Strangely Moorish …

St Paul the Apostle, Station Road, Wood Green, London N22 7SY

The north-London catholic church of St Paul the Apostle in Wood Green has perhaps the least kerb-appeal of any church I know. The forbidding (unforgiving) single-storey facade of plain, repeating concrete arches facing onto a busy traffic route gives the building a rather Moorish appearance, there being no obviously Christian signifiers except for a tiny cross high a-top a towering narrow pylon. Indeed I supsect many people driving past might even mistake the place for a mosque in this typically multi-cultural London borough.

 

A Catholic presence was first established in Wood Green in 1884 with a new church in Romanesque-style (1904) designed by Edward Goldie (1856–1921). Alas, I can find no images of this building.  In 1971 Goldie’s church was replaced by a new church with hall, school and presbytry attached, all designed by John Rochford and Partner of Sheffield.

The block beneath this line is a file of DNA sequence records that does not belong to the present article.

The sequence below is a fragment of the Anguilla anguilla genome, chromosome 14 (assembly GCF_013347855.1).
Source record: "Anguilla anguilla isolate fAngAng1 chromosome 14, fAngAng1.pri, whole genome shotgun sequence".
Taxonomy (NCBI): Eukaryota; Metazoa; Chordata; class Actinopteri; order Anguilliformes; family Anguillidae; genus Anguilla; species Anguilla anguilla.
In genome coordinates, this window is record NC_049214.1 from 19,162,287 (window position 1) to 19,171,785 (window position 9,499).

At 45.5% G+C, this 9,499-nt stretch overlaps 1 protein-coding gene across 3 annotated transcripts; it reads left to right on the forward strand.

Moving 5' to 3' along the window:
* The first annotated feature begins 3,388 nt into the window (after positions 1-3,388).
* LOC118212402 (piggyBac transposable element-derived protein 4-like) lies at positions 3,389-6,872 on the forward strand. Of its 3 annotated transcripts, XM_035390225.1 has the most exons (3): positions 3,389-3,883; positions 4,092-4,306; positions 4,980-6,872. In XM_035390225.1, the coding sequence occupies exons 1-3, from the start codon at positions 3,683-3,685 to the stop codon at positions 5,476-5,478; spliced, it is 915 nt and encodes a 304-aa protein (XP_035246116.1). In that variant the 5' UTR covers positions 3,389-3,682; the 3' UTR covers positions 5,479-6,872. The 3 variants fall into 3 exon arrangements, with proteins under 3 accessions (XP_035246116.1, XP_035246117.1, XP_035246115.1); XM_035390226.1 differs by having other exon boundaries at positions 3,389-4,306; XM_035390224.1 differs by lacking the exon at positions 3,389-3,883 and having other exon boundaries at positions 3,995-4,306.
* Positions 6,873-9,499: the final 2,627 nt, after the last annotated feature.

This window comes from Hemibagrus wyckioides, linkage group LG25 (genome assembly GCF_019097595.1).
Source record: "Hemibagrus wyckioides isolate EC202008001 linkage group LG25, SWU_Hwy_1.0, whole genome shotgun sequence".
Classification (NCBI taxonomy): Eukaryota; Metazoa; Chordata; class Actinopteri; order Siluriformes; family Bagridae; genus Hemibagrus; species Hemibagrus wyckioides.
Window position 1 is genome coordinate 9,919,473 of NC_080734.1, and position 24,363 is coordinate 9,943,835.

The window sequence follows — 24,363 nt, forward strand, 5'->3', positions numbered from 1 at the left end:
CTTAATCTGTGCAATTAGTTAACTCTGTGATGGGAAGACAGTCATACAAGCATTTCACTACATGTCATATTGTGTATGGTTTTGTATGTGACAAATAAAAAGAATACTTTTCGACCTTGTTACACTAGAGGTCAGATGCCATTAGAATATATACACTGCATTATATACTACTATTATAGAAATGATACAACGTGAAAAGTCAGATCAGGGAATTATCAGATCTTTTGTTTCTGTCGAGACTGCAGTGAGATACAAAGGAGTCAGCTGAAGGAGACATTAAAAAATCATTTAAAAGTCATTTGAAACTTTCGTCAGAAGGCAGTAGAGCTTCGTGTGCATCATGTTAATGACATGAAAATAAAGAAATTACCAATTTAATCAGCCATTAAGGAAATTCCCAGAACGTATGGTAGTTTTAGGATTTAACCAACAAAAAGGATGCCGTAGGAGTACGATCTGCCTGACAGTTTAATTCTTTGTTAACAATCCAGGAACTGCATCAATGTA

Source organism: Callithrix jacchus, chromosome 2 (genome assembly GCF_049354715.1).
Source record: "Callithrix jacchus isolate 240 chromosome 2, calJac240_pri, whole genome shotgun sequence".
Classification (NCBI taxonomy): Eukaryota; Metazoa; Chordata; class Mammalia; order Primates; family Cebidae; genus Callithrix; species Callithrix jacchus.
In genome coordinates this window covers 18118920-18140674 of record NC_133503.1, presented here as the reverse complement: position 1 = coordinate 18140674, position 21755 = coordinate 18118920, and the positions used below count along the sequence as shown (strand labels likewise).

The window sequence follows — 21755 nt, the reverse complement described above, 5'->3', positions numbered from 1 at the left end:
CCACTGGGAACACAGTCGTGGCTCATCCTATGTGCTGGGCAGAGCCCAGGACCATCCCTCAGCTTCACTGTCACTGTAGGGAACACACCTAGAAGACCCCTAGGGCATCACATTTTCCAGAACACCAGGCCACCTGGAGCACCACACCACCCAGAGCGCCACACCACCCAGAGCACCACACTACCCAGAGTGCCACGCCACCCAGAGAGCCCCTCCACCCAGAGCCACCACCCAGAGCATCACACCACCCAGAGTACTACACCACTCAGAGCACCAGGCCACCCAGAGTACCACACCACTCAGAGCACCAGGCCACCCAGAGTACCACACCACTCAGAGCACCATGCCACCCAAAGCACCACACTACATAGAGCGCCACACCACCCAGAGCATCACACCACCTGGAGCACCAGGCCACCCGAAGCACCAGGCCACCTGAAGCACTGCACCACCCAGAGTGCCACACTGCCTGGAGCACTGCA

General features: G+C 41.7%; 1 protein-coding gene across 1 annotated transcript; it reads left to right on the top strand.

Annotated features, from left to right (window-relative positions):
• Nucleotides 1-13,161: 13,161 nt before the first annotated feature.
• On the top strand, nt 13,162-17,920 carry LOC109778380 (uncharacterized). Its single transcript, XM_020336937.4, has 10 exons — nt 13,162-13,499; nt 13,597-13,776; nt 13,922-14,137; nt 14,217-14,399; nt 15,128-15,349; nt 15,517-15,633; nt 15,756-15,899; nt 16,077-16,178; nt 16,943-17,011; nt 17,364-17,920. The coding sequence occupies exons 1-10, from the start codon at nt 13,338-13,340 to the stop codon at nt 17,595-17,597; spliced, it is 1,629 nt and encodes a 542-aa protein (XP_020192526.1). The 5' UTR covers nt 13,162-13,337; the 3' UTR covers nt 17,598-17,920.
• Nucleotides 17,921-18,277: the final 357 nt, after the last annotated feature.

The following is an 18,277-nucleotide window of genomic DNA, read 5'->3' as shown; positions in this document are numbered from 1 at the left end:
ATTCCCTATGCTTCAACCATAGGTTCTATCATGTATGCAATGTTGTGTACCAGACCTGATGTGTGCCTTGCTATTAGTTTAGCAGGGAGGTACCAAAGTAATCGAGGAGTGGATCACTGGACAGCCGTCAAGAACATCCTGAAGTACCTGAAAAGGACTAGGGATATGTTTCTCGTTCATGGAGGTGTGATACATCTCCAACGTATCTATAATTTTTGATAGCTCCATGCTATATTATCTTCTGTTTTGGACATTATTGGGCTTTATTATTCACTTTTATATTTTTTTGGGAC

The shape of the church is a pentagon, with the sanctuary at the apex. The interior is plain, even austere, all of brick and concrete, lit from above by clerestory windows. Colour is priovided by a series of stained-glass windows, a number brought from the previous church. Most striking are the huge panels of modern stained-glass that almost completely fill the top half of the wall facing the altar. They were commisioned in 1982 from the Maltese artist Carmel Cauchi on the theme ‘Pilgrim Church’. The interior of the church is larger and loftier than one might have imagined before entering, seating over 600, and yet despite its scale it conjours a quiet and prayerful aura.

The Organ

The pipe organ was built (1975) by the now defunct local firm of Monk and Gunther. The pipework on the cantilevered gallery – with console at ground level – makes an impressive visual impact in the buidling. This is not matched by its tonal impact because of its poorly conceived ‘extension’ design, which provides little variety in terms of colour or power, being weak and barely sufficient for accompanying the liturgy in this bustling, well-attended church. Sadly, the instrument seems to have been well built and well maintained, with no signs of needing replacement any time soon.

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